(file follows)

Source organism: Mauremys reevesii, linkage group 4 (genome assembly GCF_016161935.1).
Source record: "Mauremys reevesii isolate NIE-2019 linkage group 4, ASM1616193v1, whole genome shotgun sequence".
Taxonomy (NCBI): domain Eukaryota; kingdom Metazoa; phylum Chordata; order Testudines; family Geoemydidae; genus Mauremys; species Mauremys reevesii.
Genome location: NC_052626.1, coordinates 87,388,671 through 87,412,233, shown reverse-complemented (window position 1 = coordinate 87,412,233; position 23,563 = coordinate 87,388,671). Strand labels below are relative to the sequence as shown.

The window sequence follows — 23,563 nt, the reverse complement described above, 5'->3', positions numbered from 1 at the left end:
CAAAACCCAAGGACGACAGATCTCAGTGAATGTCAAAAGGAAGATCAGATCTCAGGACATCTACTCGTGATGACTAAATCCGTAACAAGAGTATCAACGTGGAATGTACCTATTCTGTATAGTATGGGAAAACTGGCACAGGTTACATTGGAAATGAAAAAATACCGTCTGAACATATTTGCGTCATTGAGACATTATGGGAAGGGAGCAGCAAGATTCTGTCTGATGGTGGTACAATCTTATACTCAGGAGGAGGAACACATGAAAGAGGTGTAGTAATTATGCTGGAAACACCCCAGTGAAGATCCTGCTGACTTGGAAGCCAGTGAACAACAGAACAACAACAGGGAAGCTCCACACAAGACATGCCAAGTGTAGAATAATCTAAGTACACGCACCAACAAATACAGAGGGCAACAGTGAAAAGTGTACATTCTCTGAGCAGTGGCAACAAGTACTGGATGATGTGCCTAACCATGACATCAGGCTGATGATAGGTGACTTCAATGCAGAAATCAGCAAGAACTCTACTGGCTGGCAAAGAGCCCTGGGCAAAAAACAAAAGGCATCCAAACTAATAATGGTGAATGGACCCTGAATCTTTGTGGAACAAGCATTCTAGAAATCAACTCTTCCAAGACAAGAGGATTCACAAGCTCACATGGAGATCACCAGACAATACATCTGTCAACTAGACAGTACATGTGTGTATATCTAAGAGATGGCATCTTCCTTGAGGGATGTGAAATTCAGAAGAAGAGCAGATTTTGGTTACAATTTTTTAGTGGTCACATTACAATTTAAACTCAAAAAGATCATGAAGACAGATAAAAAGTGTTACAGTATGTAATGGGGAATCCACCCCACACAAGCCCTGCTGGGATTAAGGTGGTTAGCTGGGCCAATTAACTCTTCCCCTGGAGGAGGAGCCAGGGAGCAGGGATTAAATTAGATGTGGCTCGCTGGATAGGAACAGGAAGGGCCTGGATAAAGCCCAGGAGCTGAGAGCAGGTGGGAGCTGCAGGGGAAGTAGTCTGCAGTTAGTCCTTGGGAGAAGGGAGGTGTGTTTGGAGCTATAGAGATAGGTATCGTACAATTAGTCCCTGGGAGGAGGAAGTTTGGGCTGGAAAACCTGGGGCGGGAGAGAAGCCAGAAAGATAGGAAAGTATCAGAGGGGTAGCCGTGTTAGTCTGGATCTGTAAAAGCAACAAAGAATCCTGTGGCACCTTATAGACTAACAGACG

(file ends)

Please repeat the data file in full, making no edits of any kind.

Source organism: Mauremys reevesii, linkage group 4 (genome assembly GCF_016161935.1).
Source record: "Mauremys reevesii isolate NIE-2019 linkage group 4, ASM1616193v1, whole genome shotgun sequence".
Taxonomy (NCBI): domain Eukaryota; kingdom Metazoa; phylum Chordata; order Testudines; family Geoemydidae; genus Mauremys; species Mauremys reevesii.
Genome location: NC_052626.1, coordinates 87,388,671 through 87,412,233, shown reverse-complemented (window position 1 = coordinate 87,412,233; position 23,563 = coordinate 87,388,671). Strand labels below are relative to the sequence as shown.

The window sequence follows — 23,563 nt, the reverse complement described above, 5'->3', positions numbered from 1 at the left end:
CAAAACCCAAGGACGACAGATCTCAGTGAATGTCAAAAGGAAGATCAGATCTCAGGACATCTACTCGTGATGACTAAATCCGTAACAAGAGTATCAACGTGGAATGTACCTATTCTGTATAGTATGGGAAAACTGGCACAGGTTACATTGGAAATGAAAAAATACCGTCTGAACATATTTGCGTCATTGAGACATTATGGGAAGGGAGCAGCAAGATTCTGTCTGATGGTGGTACAATCTTATACTCAGGAGGAGGAACACATGAAAGAGGTGTAGTAATTATGCTGGAAACACCCCAGTGAAGATCCTGCTGACTTGGAAGCCAGTGAACAACAGAACAACAACAGGGAAGCTCCACACAAGACATGCCAAGTGTAGAATAATCTAAGTACACGCACCAACAAATACAGAGGGCAACAGTGAAAAGTGTACATTCTCTGAGCAGTGGCAACAAGTACTGGATGATGTGCCTAACCATGACATCAGGCTGATGATAGGTGACTTCAATGCAGAAATCAGCAAGAACTCTACTGGCTGGCAAAGAGCCCTGGGCAAAAAACAAAAGGCATCCAAACTAATAATGGTGAATGGACCCTGAATCTTTGTGGAACAAGCATTCTAGAAATCAACTCTTCCAAGACAAGAGGATTCACAAGCTCACATGGAGATCACCAGACAATACATCTGTCAACTAGACAGTACATGTGTGTATATCTAAGAGATGGCATCTTCCTTGAGGGATGTGAAATTCAGAAGAAGAGCAGATTTTGGTTACAATTTTTTAGTGGTCACATTACAATTTAAACTCAAAAAGATCATGAAGACAGATAAAAAGTGTTACAGTATGTAATGGGGAATCCACCCCACACAAGCCCTGCTGGGATTAAGGTGGTTAGCTGGGCCAATTAACTCTTCCCCTGGAGGAGGAGCCAGGGAGCAGGGATTAAATTAGATGTGGCTCGCTGGATAGGAACAGGAAGGGCCTGGATAAAGCCCAGGAGCTGAGAGCAGGTGGGAGCTGCAGGGGAAGTAGTCTGCAGTTAGTCCTTGGGAGAAGGGAGGTGTGTTTGGAGCTATAGAGATAGGTATCGTACAATTAGTCCCTGGGAGGAGGAAGTTTGGGCTGGAAAACCTGGGGCGGGAGAGAAGCCAGAAAGATAGGAAAGTATCAGAGGGGTAGCCGTGTTAGTCTGGATCTGTAAAAGCAACAAAGAATCCTGTGGCACCTTATAGACTAACAGACG